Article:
As a general rule, participants in the criminal justice system are rarely, if ever, subject to a costs award. However, two recent cases show a new willingness by judges to order costs against both prosecutors and defence lawyers. And soon, the Supreme Court will have a chance to speak on this point.
In an earlier blog, we highlighted an Ontario case where the Crown was ordered to pay $1 million in costs in a criminal matter (see A Costly Cautionary Tale: R v Fercan Developments Inc., 2016 ONCA 269). Now, there is a case from Quebec, which forms the subject of this blog, where costs were ordered against a defence lawyer.
In DCPP v Jodoin, 2015 QCCA 847, a judge ruled that a defence lawyer abused the court’s process by inappropriately attempting to stop proceedings in one court by making an application – in the same matter – to a different court. The judge held that the experienced defence lawyer was intentionally attempting to frustrate the court’s ability to function, and therefore ordered him to personally pay $3,000 in costs.
The defence lawyer appealed and the Quebec Court of Appeal overturned the trial court’s decision. In the Court of Appeal’s view, the very high threshold necessary to justify a personal costs award against a lawyer was not met. The Court of Appeal held that the lawyer’s conduct in the circumstances was not so exceptional or unusual that it warranted a sanction of costs.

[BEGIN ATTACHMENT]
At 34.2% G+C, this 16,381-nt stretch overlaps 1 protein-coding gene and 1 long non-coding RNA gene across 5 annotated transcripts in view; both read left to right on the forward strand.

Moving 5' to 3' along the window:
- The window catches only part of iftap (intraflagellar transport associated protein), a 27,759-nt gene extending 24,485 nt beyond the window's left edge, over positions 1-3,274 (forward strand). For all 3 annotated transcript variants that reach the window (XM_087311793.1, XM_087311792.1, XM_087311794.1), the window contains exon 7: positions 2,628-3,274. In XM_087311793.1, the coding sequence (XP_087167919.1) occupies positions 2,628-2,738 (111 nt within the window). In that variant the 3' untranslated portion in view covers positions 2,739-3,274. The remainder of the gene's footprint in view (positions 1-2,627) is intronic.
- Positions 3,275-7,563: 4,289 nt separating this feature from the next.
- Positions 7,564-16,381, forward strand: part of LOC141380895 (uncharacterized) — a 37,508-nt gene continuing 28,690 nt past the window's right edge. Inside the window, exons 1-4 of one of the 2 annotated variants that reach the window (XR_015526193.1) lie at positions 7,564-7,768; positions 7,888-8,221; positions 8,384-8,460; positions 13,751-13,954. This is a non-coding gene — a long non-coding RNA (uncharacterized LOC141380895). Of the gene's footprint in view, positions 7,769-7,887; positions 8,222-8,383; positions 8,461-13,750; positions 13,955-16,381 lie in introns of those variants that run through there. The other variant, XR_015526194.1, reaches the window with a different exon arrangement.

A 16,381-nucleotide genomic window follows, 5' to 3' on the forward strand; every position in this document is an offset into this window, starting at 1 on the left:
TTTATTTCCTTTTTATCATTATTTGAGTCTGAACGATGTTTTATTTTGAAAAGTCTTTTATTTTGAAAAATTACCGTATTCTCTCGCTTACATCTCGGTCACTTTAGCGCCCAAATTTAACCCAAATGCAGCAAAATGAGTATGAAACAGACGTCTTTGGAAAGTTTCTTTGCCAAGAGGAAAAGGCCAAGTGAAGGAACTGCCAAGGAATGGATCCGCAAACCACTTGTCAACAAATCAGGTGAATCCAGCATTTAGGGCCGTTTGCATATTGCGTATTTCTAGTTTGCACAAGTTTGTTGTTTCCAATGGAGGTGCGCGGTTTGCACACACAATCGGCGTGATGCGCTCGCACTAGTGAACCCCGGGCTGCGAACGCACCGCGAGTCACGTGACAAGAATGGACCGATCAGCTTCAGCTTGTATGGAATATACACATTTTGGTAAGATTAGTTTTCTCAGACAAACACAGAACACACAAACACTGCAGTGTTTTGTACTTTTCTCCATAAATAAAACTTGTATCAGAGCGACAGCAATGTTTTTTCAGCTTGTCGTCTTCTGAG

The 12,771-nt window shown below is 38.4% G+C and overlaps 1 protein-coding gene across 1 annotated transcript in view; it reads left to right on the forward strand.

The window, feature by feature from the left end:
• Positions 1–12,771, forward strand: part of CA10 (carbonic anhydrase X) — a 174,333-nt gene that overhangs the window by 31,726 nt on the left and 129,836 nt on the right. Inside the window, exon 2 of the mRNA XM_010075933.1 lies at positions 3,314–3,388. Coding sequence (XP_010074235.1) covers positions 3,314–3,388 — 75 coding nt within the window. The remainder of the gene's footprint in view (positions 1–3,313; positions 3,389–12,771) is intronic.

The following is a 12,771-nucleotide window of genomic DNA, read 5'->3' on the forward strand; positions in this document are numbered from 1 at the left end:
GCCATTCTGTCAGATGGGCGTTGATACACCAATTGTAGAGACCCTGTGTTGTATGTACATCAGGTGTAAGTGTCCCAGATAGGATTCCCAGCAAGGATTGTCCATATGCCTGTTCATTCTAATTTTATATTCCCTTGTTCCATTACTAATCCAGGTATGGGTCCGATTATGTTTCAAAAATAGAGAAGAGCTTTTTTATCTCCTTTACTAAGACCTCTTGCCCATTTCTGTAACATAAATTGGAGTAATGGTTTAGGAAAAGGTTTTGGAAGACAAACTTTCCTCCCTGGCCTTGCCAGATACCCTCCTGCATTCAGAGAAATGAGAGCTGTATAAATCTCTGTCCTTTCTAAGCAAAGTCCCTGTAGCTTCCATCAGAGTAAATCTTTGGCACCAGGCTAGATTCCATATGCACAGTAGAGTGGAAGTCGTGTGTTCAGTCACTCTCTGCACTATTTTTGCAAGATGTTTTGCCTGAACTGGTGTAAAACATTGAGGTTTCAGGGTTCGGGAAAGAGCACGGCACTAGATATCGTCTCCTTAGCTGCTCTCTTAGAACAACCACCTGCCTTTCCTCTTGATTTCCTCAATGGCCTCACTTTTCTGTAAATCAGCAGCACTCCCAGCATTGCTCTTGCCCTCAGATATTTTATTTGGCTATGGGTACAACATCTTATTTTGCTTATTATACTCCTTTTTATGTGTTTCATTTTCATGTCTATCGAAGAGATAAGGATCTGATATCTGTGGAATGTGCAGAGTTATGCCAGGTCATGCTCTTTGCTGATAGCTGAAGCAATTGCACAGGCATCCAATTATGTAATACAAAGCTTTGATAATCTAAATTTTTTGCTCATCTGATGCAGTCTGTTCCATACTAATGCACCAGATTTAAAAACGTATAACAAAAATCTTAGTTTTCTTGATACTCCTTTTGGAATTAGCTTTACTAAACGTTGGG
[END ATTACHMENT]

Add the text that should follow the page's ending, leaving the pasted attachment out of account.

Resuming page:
The Crown, in turn, then sought leave to appeal to the Supreme Court of Canada and, interestingly, permission to appeal was granted on March 17, 2016. It is anticipated that the appeal will be heard sometime in 2017. Accordingly, Canada’s top court will soon have the opportunity to consider when defence counsel in criminal proceedings should be personally liable to pay costs. Indeed, the table appears set for the Supreme Court to tell us when lawyers will have to reach into their own pockets to atone for their professional sins.